The early copyright monopolies were limited to relatively short periods. It's hardly a surprise that reproducers have been lobbying for centuries to incrementally increase the duration of copyright monopolies. By the American Revolution, the typical copyright monopoly period was around 14 years. The latest increases extend copyright monopolies to over four generations beyond the lifetime of the original creator - effectively turning a limited duration market abuse into a perpetual special right.
Enforcing extended copyrights will be very difficult, and will require extraordinary privacy intrusions and disruptions of society to be effective. On the other hand, enabling creators to receive fair value for their works on completion, followed by timely release to the public domain as originally intended, would eliminate the music piracy problem without any enforcement costs, privacy intrusions, or disruptions of society.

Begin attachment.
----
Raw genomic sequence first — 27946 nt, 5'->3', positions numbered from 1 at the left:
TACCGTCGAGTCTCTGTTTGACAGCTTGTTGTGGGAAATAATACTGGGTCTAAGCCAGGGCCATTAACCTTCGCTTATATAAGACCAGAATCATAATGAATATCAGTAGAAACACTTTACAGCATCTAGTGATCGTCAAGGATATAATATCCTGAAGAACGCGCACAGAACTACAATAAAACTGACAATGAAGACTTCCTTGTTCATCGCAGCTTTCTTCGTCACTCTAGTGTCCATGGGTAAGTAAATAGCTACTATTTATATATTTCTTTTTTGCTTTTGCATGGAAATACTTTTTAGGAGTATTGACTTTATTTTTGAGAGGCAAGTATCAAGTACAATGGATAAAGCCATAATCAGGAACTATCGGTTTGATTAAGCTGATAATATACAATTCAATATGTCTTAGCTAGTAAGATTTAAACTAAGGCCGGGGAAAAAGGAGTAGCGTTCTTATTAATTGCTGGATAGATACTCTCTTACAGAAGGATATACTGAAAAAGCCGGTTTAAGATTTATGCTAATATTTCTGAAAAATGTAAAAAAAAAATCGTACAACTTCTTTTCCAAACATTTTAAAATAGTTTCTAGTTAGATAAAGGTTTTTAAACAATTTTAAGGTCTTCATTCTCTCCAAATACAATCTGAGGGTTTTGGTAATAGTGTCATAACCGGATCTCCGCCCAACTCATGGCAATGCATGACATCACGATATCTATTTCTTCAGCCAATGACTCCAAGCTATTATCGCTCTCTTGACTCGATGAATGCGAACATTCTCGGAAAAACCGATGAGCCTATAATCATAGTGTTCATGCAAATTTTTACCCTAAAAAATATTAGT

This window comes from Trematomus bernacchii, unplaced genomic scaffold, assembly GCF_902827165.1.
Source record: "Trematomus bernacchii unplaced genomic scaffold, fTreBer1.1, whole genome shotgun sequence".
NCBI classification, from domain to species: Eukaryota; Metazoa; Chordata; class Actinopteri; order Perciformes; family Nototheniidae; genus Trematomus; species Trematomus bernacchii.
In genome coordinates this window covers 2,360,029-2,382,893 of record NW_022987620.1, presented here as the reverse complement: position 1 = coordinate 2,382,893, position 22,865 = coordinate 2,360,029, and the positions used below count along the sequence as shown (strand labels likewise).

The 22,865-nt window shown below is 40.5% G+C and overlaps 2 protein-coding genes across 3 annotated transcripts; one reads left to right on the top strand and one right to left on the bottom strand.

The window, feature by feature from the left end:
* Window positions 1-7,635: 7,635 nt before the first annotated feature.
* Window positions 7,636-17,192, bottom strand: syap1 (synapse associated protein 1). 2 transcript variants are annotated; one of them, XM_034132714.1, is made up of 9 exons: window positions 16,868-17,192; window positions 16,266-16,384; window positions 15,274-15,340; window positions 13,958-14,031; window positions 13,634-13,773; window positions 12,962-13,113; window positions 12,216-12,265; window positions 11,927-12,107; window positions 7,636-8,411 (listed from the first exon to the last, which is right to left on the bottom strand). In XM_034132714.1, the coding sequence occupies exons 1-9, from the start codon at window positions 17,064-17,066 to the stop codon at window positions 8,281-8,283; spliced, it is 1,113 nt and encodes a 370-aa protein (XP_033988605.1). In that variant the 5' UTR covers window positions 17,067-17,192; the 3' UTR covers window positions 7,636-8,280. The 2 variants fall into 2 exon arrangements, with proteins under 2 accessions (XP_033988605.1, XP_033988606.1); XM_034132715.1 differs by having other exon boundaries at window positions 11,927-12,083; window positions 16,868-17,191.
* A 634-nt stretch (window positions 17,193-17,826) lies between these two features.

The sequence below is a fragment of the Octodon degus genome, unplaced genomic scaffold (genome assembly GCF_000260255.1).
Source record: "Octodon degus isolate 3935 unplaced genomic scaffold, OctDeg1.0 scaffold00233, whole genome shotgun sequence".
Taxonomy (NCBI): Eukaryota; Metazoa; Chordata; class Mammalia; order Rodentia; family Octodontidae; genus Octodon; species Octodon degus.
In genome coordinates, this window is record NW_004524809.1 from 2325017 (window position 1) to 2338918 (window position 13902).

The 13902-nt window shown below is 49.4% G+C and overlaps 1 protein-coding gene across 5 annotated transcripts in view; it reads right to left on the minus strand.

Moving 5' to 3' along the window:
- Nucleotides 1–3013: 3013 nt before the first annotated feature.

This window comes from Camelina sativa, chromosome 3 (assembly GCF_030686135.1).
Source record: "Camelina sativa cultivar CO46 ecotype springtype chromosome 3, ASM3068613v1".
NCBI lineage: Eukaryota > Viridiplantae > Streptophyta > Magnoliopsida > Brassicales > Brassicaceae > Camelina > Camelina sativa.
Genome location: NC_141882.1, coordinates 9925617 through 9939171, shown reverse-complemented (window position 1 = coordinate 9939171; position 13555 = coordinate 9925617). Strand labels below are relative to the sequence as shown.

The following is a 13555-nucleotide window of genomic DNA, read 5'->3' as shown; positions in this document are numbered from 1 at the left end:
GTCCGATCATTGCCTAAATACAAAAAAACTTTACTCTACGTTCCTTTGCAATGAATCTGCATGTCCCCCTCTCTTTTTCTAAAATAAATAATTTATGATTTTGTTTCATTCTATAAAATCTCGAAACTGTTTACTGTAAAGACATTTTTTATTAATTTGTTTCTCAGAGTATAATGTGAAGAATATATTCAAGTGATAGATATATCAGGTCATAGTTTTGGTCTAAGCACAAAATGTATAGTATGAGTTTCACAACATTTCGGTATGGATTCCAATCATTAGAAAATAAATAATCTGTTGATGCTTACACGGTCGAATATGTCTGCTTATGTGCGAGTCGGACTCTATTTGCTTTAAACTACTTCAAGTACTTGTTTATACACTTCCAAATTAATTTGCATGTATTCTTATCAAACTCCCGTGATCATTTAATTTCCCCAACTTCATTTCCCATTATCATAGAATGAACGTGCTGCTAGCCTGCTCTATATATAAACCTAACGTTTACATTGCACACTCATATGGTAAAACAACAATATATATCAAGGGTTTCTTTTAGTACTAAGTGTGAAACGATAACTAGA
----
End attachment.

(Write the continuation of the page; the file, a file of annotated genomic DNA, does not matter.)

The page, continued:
The real value of copyrights to creators can be measured by how much they typically earn from their copyrighted works. The hard reality in the music industry is that artists typically earn little or nothing from "their" recordings. It's distressingly common for artists to publicly complain that they haven't received a dime of the millions of dollars their creative works generated for the reproducers and sellers. For the vast majority of artists, the promotional value in selling tickets to their live performances is the primary benefit of having a recording in retail stores. The production and sale of recordings has become essentially a separate industry that has only an incidental connection with the creation and performance of music. [ref1] [ref2] [ref3] [ref4] [ref5] [ref6] [ref7]